Here was my decision-making framework:

Why Law School?
Consider these statements:

Statement A: I want to be A Lawyer. I am interested in the practice of law. I know that there are different means of lawyering, and while I'm not yet decided on which of these practice areas I want to pursue, I am open to several of them as a future career.

Statement B: I want to do A Particular Career, for which a JD is a useful or necessary credential. That Career may or may not entail practicing law. I know about, and I am not interested in, other careers for which a JD is the usual prerequisite.


It is probably more useful to think of this dichotomy as ends of a spectrum, rather than distinct groups. For example, consider this statement, falling somewhere in-between: I most want to do Career X, and I am open to Careers Y and Z, but I have ruled out Careers L, M, N and O. Obviously, if you fall nowhere on the spectrum, that's a good tip to consider a different form of education, if any at all.

Confidence in My Why Statement?
Irrespective of where you fall on this spectrum, consider another dimension: How confident am I in that statement? No one can help you answer this. But you will get better with experience.

Confidence in Outcome?
Next, make an honest estimate of the likelihood of your success. It sounds like you've already made good use of the data available to you. Of course, the more flexible your goals (i.e. the closer you are to Statement A), the more likely your success will be, all else equal.

Costs?
Last, take account of the costs of a JD, including opportunity costs.

My Application of this Framework
Prior to deciding to go to law school, I had worked in a non-legal career for several years. Late in that career, I came to the somewhat sudden conclusion that I wanted to pursue a different career, and I researched what it would take to make a transition. I was pretty close to the Statement B end of the spectrum, and my confidence in that statement was pretty high. I identified and considered three transition paths--i.e. direct (no further education), JD, and PhD--and assessed the tradeoffs of each. I then took the LSAT. Twice. After I scored well on the LSAT (on my second try) and received a scholarship at a school that fit well with my goals, I chose the JD path. I quit my job, followed my wife to a new city, and started law school.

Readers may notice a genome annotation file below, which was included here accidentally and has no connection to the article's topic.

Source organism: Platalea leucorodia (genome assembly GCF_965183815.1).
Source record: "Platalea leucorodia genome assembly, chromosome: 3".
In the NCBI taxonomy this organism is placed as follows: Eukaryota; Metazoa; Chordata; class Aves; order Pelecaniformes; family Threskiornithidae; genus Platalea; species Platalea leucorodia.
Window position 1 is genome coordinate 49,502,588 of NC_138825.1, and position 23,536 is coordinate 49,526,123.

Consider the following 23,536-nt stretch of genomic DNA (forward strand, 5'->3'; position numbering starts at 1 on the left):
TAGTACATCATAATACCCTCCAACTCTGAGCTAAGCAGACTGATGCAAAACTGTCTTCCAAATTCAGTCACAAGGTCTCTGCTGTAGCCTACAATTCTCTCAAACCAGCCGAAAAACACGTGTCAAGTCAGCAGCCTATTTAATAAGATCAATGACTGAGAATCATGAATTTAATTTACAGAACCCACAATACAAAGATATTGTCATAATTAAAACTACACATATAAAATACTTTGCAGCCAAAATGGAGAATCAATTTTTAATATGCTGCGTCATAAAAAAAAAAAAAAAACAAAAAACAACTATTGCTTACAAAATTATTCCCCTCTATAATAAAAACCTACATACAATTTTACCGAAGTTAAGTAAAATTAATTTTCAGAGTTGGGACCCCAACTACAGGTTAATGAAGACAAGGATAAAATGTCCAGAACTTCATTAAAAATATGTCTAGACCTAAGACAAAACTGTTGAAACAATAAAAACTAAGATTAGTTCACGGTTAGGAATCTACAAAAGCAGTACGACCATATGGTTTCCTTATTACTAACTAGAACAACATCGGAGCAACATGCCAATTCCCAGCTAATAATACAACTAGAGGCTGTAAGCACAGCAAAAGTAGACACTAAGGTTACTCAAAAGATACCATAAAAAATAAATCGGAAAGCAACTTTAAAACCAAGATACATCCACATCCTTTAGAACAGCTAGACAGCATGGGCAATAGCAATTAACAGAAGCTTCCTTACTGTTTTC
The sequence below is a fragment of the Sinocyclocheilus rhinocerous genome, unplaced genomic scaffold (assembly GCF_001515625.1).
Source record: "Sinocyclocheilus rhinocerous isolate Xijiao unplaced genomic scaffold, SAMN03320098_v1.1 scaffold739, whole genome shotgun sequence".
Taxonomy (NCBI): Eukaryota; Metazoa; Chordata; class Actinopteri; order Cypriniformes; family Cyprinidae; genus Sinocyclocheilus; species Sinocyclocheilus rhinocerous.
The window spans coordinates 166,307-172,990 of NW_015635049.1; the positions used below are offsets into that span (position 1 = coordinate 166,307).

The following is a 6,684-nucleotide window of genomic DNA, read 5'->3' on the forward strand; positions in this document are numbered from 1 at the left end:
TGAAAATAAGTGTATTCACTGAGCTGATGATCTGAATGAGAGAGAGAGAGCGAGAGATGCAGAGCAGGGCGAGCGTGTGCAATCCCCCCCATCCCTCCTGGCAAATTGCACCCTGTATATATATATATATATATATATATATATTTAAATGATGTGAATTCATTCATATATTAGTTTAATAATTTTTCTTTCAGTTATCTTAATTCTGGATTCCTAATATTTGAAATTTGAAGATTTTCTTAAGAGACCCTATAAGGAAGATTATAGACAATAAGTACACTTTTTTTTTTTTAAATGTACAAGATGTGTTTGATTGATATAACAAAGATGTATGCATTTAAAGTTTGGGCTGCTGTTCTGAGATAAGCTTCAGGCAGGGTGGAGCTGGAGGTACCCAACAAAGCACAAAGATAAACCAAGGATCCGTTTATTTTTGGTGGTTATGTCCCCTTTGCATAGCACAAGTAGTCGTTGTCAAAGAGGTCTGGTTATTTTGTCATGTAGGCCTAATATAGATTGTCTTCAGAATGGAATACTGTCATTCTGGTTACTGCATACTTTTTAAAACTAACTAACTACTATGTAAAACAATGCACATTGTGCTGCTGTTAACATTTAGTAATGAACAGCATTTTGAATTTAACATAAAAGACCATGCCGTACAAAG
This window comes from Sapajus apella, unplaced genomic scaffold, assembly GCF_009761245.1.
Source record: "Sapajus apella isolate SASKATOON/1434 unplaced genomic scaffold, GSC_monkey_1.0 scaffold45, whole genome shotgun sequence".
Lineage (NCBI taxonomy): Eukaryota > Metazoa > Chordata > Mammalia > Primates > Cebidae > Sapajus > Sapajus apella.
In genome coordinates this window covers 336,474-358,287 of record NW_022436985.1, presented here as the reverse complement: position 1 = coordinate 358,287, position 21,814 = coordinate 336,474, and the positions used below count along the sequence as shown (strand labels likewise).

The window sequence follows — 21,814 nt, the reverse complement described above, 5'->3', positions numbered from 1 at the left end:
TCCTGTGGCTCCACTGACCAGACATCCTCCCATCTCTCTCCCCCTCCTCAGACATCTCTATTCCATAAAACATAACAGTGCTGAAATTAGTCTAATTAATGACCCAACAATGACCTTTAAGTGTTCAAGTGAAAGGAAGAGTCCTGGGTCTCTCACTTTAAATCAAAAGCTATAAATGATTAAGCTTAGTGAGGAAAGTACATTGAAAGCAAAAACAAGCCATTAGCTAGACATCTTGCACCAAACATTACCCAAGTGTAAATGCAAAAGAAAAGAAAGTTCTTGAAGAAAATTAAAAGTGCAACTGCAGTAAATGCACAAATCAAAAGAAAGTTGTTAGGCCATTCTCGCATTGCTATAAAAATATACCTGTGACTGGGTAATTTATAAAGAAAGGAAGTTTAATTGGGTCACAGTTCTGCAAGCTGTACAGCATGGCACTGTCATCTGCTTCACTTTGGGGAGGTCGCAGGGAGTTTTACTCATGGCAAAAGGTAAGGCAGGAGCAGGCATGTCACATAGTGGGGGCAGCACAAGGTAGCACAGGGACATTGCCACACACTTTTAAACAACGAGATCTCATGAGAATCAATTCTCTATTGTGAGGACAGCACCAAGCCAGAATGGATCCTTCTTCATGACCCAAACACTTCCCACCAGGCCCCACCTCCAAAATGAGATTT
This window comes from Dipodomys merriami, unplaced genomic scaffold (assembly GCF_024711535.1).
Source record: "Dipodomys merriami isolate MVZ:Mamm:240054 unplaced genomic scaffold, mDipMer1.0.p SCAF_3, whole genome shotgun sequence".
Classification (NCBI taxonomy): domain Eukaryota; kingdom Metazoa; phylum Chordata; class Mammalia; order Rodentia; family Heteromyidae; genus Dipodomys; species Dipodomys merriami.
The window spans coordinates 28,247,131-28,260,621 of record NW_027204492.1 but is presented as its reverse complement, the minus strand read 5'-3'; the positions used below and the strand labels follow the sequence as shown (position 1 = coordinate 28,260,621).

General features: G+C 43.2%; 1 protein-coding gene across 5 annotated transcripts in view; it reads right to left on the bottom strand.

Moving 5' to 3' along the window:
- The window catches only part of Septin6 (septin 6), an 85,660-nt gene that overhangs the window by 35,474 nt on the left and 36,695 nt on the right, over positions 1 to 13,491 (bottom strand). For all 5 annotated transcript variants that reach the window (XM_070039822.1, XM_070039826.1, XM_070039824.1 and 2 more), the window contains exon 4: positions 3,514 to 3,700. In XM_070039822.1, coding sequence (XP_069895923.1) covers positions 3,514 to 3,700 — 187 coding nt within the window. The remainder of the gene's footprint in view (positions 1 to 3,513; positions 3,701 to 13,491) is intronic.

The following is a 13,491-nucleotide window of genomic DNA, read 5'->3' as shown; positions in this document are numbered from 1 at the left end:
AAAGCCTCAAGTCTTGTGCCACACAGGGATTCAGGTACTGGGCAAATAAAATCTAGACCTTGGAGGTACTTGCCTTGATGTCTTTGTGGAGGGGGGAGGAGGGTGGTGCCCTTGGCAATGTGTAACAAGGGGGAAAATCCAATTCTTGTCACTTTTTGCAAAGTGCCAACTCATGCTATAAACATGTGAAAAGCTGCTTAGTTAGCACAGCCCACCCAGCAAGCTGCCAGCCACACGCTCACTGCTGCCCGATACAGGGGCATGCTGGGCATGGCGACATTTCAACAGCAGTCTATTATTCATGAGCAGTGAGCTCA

Since I'm more of a Statement B person, my likelihood of success was (and is) lower. On the other hand, since I had the advantage of experience in another field, I was more confident that my goal was the right one for me. I took honest stock of my chances of success and the significant opportunity costs of changing careers. A JD seemed to offer the best risk-reward tradeoff for me. Was I certain that I would succeed? No. Was I certain I was making the best decision? No. But I was confident enough to take a leap. I'm happy I did.

Reassessment
As a 1L, my feelings as to why I am in law school and how confident I am in that reasoning are so far unchanged. It's still to early to tell whether I'm destined to succeed in changing careers, but I'd venture the probability has increased from a year ago.

I am happy to be here. I enjoy law school itself, exams notwithstanding, at least as much I anticipated I would. It certainly factored into my decision to leave my earlier career that I'd be returning full-time studenthood. I did grad school before, but that was directly after undergrad. This time, almost a decade later, I feel much better equipped to succeed academically and, more importantly, to appreciate being a student.

Tarheel1234
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Re: I don't understand. "Why do you want to go to law school?"

Postby Tarheel1234 » Wed Mar 07, 2012 7:45 pm

I figured I couldn't get in Med school, so I chose law school instead.

And getting a job after undergrad ain't easy, especially with a useless liberal arts major.